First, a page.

Congress passed and President Donald Trump signed a new $900 billion stimulus bill in late December after months of negotiations. In the package, $285 billion will be used to bring back the Paycheck Protection Program (PPP) that was used in the last stimulus package for potential forgivable loans to small businesses.
“It definitely hurt Long Island’s businesses not to be able to get the help they needed when they needed it,” Lawrence Levy, Hofstra University’s National Suburban Studies Executive Dean, said. “There was no reason other than partisan politics for the stimulus to have been delayed as long as it was, but help now is on the way and with the change of administration, it’s likely there will be more help coming down the road.”
The new PPP package will see no loans exceed $2 million and will only be available to small businesses under 300 employees that saw a sales drop of at least 25 percent drop in one quarter from the previous year. Restaurants will be able to receive 3.5 times their monthly payroll compared to 2.5 for other businesses. PPP loans and business meals in 2021 and 2022 will be tax-deductible. Some concerns over the program were also addressed, public companies will not be able to apply for a loan.
“It could have been more for main street businesses,” Nassau County Council of Chambers of Commerce President Dennis Grossman said about the first stimulus package. “If you’re forced by the government to close, then the government should cover some overhead to keep people working.”
As the second wave of the pandemic hit Long Island, small businesses are unsure of their future and how proficient the second round of PPP will be. Many believe the economic recovery for these businesses will hinge on the COVID-19 vaccine rollout, which has been slower than initially expected.
“We do have a few very large businesses that employ thousands of people, but the economic backbone of Long Island are small businesses and how they do ultimately determines how the rest of the region does,” Levy said. “They were just decimated during the pandemic and whatever help they can get to hang on until the vaccine takes hold, and we can return to a semblance of normal would be a great benefit to Nassau and Suffolk counties.”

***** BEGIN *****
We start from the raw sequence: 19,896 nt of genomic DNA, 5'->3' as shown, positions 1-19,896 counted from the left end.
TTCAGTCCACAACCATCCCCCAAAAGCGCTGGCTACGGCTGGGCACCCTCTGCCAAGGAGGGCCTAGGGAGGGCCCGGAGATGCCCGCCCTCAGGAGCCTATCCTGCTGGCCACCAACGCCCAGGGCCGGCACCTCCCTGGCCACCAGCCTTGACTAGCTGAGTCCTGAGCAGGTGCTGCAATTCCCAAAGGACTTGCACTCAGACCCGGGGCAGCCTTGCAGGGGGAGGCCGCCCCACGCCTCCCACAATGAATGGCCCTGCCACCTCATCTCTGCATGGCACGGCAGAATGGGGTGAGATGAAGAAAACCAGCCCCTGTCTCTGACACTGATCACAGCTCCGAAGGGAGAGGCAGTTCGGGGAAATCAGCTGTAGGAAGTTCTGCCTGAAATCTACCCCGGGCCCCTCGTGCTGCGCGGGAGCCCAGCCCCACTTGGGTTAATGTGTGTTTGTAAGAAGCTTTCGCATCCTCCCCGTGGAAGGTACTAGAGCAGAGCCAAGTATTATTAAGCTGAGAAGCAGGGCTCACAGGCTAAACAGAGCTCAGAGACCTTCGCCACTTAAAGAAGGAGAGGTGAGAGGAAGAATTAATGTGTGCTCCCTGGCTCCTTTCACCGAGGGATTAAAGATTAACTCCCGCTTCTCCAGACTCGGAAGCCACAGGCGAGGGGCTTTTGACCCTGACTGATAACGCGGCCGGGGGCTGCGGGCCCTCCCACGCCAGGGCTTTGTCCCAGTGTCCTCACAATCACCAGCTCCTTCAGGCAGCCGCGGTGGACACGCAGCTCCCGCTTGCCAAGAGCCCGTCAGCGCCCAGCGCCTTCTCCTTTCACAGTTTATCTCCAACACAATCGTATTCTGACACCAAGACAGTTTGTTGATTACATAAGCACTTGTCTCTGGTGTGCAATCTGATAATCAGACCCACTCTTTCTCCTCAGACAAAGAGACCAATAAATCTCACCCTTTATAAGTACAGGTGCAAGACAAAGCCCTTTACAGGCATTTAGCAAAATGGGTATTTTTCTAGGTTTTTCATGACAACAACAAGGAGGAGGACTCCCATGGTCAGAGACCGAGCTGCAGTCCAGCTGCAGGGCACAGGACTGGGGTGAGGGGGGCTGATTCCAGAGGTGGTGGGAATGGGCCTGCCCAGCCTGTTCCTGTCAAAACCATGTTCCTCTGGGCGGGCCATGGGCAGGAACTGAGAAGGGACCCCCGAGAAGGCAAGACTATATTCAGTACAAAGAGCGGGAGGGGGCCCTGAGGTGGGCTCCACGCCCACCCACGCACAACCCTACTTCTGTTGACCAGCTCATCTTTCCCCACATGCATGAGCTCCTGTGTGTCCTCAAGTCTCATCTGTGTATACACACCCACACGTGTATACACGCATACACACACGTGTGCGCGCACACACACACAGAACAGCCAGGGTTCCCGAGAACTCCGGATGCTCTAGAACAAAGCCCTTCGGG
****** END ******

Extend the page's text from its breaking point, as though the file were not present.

At a Farmingdale Chamber of Commerce meeting over Zoom on Jan. 7, one small business said they made four dollars the previous day. The area has recently seen one of its cafés close and Chamber President Joseph Garcia believes more help is needed to keep the main streets of Long Island alive.
“We’re seeing more and more empty stores. I hate to say, I think there is going to be at least one or two more here in Farmingdale. It’s definitely rough.” Garcia said. “I think you’re going to see more restaurants, either shutting down permanently or shutting down, at least until they can get back to more outdoor dining and more indoor dining and longer hours, being able to stay open past 10 p.m.”
Garcia, manager of the Weichert, Realtors, in Farmingdale says his business is doing well, but talking to his members, his outlook today has never been bleaker than in the past nine months.
“A lot of people starting to just give into the inevitable or what they now feel is inevitable of having to shut down because it doesn’t feel like there’s a light at the end of the tunnel that’s coming in the next weeks, or maybe even few months, it’s going to be a longer haul,” Garcia said. “At some point you wonder why you’re getting up to go to work anymore. You might not make any money staying home, but you’re not going to lose any more money.”
Some businesses didn’t receive their PPP loan for months or didn’t receive it at all. A quicker and more prudent means of getting small businesses the loans they need may be their only chance of not shutting down for good.